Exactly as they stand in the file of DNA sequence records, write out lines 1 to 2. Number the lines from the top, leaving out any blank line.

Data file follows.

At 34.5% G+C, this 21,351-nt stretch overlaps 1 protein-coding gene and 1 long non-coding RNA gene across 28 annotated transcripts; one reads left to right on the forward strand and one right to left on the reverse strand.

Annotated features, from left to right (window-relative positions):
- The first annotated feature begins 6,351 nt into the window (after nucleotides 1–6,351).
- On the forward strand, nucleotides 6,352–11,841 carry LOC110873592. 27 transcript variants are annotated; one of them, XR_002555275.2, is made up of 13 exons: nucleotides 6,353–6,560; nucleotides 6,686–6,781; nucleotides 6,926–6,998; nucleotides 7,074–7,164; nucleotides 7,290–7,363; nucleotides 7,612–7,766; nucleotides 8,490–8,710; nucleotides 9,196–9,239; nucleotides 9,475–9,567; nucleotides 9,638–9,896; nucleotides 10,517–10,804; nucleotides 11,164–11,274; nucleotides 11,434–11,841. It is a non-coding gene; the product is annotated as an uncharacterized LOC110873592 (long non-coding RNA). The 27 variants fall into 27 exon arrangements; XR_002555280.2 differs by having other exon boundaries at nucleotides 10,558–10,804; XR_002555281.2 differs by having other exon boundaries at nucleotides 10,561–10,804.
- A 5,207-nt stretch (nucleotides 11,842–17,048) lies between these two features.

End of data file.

At 34.5% G+C, this 21,351-nt stretch overlaps 1 protein-coding gene and 1 long non-coding RNA gene across 28 annotated transcripts; one reads left to right on the forward strand and one right to left on the reverse strand.

Annotated features, from left to right (window-relative positions):